Playing with Galaxies main content.

Playing with Galaxies

by Brian Abbott on


Let's kick off the Digital Universe blog with some tips on manipulating data in Partiview. I am the first to admit that Partiview's user interface, while extremely powerful, is not the simplest UI to use. However, if you invest a little time, you can learn some sophisticated moves that will impress your friends.

Two-Mass Galaxies Comparison
Two-Mass Galaxy Catalog. Left: the view toward Fornax when you start the Digital Universe, with 85% of the galaxies removed from view. Right: the view with the full catalog in view. Most of these are blue, field galaxies which are not part of a galaxy cluster.
Brian Abbott/AMNH

I will focus today's post on the recently added 2MASS Galaxy Catalog. The catalog is wonderful for showing the enormous number of galaxies around the Milky Way. There are 1.14 million in this catalog (still, just the tip of the iceberg), but we do not show them all when you start up the Extragalactic Atlas. In fact, we only display 15% of the galaxies by default; your screen would be nothing more than a plethora of points if the full set was displayed.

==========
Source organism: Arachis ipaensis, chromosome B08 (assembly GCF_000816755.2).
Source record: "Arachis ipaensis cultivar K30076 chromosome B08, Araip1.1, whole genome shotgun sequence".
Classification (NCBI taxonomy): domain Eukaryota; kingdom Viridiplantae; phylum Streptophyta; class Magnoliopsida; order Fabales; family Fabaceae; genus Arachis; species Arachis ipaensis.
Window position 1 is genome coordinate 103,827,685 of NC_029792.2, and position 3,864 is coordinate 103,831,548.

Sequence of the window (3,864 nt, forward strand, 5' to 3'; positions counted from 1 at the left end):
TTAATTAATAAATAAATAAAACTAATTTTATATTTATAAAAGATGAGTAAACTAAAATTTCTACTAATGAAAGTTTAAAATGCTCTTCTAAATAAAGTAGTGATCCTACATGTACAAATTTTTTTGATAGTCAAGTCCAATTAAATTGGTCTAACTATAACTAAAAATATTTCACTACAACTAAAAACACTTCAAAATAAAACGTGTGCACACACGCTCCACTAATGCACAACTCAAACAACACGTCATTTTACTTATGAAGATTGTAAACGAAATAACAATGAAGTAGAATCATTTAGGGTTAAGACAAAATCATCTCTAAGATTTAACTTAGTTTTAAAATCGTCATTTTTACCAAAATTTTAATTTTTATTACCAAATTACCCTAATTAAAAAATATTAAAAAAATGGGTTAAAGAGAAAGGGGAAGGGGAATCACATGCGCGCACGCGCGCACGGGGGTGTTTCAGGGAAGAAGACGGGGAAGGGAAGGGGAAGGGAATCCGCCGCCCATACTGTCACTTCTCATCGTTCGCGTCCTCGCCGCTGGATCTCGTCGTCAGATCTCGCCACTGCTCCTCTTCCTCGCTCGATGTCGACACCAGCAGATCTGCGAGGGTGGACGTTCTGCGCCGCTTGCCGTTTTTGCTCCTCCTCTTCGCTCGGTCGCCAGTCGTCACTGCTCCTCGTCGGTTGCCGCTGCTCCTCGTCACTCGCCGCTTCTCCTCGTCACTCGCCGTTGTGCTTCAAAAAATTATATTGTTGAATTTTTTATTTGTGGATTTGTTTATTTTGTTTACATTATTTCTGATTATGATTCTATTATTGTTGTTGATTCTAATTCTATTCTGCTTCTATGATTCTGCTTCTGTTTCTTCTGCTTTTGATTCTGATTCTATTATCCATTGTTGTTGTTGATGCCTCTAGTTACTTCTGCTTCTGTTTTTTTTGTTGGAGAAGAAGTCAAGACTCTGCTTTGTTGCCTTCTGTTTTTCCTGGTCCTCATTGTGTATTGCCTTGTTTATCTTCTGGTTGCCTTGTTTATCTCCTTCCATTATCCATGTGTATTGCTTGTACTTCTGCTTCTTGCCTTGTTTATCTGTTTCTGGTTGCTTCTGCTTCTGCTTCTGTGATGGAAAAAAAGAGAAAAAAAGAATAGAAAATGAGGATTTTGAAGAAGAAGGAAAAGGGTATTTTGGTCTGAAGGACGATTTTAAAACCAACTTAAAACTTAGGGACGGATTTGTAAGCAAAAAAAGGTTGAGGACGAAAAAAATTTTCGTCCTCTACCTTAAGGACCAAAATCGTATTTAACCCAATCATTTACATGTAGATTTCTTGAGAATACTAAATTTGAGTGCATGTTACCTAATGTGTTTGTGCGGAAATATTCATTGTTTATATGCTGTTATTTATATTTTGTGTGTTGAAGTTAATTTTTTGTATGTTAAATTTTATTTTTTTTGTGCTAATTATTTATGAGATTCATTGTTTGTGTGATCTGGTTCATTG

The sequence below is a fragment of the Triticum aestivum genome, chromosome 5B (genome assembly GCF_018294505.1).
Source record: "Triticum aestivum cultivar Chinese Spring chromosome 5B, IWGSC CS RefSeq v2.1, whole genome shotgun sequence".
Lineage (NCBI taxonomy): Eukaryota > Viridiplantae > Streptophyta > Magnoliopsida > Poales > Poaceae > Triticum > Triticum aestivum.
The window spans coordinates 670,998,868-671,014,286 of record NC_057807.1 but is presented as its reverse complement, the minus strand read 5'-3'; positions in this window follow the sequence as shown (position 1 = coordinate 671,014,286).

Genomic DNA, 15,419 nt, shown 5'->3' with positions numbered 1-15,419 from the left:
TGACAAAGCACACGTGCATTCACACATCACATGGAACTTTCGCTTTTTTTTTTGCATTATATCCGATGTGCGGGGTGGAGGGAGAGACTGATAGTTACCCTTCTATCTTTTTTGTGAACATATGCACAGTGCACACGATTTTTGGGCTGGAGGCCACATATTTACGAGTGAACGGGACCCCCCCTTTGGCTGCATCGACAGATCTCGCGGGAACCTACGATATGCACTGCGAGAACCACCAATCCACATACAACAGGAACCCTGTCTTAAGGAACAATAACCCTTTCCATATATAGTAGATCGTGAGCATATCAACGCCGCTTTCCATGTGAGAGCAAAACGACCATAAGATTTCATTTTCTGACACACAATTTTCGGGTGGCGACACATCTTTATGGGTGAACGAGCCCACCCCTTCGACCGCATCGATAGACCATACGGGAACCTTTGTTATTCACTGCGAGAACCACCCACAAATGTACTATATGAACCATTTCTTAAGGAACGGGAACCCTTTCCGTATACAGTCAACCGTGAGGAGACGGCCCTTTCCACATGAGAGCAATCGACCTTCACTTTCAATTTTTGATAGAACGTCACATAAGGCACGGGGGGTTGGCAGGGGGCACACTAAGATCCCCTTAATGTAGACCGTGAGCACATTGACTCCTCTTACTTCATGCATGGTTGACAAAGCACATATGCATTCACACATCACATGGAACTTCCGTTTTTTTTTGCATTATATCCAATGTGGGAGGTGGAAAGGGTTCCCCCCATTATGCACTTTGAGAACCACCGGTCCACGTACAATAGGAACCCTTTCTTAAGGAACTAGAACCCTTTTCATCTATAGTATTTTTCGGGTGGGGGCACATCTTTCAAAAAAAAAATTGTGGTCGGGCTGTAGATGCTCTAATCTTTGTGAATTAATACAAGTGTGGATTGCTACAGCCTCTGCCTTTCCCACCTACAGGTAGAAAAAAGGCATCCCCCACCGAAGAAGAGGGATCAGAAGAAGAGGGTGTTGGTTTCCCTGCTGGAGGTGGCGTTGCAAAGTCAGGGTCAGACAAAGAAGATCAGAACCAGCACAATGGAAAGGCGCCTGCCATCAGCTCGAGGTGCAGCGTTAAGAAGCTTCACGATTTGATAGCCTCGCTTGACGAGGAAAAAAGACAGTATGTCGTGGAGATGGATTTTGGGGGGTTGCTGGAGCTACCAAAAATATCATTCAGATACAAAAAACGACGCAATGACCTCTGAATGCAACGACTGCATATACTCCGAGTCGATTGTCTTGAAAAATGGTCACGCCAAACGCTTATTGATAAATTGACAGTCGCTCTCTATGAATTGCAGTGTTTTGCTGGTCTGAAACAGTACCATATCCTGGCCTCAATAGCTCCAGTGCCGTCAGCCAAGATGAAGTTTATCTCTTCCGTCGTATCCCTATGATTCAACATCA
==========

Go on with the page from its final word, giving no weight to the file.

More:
Oh, you want to see that? Well, fire up the extragalactic data and turn on the 2MASS Galaxies.

Before we dive in, check out the data and preset selections available to you. In the 2MASS Galaxy Catalog section in the DU Guide, look over the tables that describe the data available, extra data associated with each galaxy, and the selection expressions that allow you to cull portions of these data.

We can use these expressions to selectively see different parts of these data if we learn how to use the command line (the gray box beside the "Cmd"). Using the Partiview command see, type see all to reveal all 1.1 million galaxies. Pretty crowded, huh?

Nearby Galaxy Clusters
Looking back to the Milky Way from 570 million light-years away. The surrounding nearby clusters are apparent once you use the clusters selection expression.
Brian Abbott/AMNH

Luckily, I have added some selection expressions to make it easy to manipulate these data. To return to the default state with 85% of the galaxies removed, type see lss. By removing the more isolated field galaxies in blue, the large-scale structure (hence, lss) is easier to see.

If you want to have a sense of the galaxy clusters that surround us, type see clusters at the command line and orbit Home. Our nearest neighbors are the Fornax Cluster, in the direction of Fornax in the sky, and the Virgo Cluster, the large, galaxy-rich cluster in the constellation of Virgo. Each of these clusters is a goldmine for astrophysicists, providing invaluable knowledge toward our understanding of galaxy clusters and superclusters.

Try some of the other 2MASS selection expressions to learn more about the galaxies that surround us. Next time, I'll discuss the various catalogs that make up the 2MASS Galaxies.